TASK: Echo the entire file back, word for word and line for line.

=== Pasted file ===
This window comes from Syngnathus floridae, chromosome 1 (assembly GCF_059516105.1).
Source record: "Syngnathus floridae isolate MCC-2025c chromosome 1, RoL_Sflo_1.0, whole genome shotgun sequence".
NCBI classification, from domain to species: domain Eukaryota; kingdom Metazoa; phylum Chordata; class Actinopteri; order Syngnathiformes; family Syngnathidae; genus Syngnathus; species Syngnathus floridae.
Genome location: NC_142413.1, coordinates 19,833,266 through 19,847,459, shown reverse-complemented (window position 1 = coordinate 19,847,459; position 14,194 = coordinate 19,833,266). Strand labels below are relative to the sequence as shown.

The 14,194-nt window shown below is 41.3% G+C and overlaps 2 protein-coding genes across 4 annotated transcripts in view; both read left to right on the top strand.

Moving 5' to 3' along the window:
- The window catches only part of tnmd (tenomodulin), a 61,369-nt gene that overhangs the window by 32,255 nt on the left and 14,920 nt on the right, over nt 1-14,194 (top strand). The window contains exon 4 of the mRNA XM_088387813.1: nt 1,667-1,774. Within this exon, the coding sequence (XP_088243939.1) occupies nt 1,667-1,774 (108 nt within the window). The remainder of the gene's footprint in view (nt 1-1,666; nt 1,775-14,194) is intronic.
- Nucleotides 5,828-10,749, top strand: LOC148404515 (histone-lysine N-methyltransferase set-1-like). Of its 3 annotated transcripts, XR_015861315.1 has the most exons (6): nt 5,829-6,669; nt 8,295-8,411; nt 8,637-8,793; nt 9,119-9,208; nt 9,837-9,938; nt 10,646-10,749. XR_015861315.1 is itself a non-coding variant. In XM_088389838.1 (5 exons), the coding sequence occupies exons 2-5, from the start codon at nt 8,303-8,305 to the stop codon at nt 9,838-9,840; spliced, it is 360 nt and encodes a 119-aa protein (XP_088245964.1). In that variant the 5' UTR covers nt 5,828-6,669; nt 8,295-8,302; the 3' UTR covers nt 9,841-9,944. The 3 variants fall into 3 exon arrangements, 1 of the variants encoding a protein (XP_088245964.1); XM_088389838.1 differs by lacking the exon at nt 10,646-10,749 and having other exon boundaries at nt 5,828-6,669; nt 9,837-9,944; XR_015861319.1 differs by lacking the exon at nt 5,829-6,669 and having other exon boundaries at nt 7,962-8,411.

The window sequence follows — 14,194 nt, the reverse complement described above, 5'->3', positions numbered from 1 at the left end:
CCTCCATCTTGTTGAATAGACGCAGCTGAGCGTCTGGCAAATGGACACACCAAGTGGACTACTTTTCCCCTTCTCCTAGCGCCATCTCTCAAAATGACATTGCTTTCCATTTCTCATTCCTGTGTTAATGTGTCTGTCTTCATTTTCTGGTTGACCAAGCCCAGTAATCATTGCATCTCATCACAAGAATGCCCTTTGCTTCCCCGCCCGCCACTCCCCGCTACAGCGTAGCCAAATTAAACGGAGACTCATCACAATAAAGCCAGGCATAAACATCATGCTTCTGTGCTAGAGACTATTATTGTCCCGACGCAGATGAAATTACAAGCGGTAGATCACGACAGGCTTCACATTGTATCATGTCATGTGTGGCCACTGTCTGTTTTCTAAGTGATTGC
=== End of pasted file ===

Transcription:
This window comes from Syngnathus floridae, chromosome 1 (assembly GCF_059516105.1).
Source record: "Syngnathus floridae isolate MCC-2025c chromosome 1, RoL_Sflo_1.0, whole genome shotgun sequence".
NCBI classification, from domain to species: domain Eukaryota; kingdom Metazoa; phylum Chordata; class Actinopteri; order Syngnathiformes; family Syngnathidae; genus Syngnathus; species Syngnathus floridae.
Genome location: NC_142413.1, coordinates 19,833,266 through 19,847,459, shown reverse-complemented (window position 1 = coordinate 19,847,459; position 14,194 = coordinate 19,833,266). Strand labels below are relative to the sequence as shown.

The 14,194-nt window shown below is 41.3% G+C and overlaps 2 protein-coding genes across 4 annotated transcripts in view; both read left to right on the top strand.

Moving 5' to 3' along the window:
- The window catches only part of tnmd (tenomodulin), a 61,369-nt gene that overhangs the window by 32,255 nt on the left and 14,920 nt on the right, over nt 1-14,194 (top strand). The window contains exon 4 of the mRNA XM_088387813.1: nt 1,667-1,774. Within this exon, the coding sequence (XP_088243939.1) occupies nt 1,667-1,774 (108 nt within the window). The remainder of the gene's footprint in view (nt 1-1,666; nt 1,775-14,194) is intronic.
- Nucleotides 5,828-10,749, top strand: LOC148404515 (histone-lysine N-methyltransferase set-1-like). Of its 3 annotated transcripts, XR_015861315.1 has the most exons (6): nt 5,829-6,669; nt 8,295-8,411; nt 8,637-8,793; nt 9,119-9,208; nt 9,837-9,938; nt 10,646-10,749. XR_015861315.1 is itself a non-coding variant. In XM_088389838.1 (5 exons), the coding sequence occupies exons 2-5, from the start codon at nt 8,303-8,305 to the stop codon at nt 9,838-9,840; spliced, it is 360 nt and encodes a 119-aa protein (XP_088245964.1). In that variant the 5' UTR covers nt 5,828-6,669; nt 8,295-8,302; the 3' UTR covers nt 9,841-9,944. The 3 variants fall into 3 exon arrangements, 1 of the variants encoding a protein (XP_088245964.1); XM_088389838.1 differs by lacking the exon at nt 10,646-10,749 and having other exon boundaries at nt 5,828-6,669; nt 9,837-9,944; XR_015861319.1 differs by lacking the exon at nt 5,829-6,669 and having other exon boundaries at nt 7,962-8,411.

The window sequence follows — 14,194 nt, the reverse complement described above, 5'->3', positions numbered from 1 at the left end:
CCTCCATCTTGTTGAATAGACGCAGCTGAGCGTCTGGCAAATGGACACACCAAGTGGACTACTTTTCCCCTTCTCCTAGCGCCATCTCTCAAAATGACATTGCTTTCCATTTCTCATTCCTGTGTTAATGTGTCTGTCTTCATTTTCTGGTTGACCAAGCCCAGTAATCATTGCATCTCATCACAAGAATGCCCTTTGCTTCCCCGCCCGCCACTCCCCGCTACAGCGTAGCCAAATTAAACGGAGACTCATCACAATAAAGCCAGGCATAAACATCATGCTTCTGTGCTAGAGACTATTATTGTCCCGACGCAGATGAAATTACAAGCGGTAGATCACGACAGGCTTCACATTGTATCATGTCATGTGTGGCCACTGTCTGTTTTCTAAGTGATTGC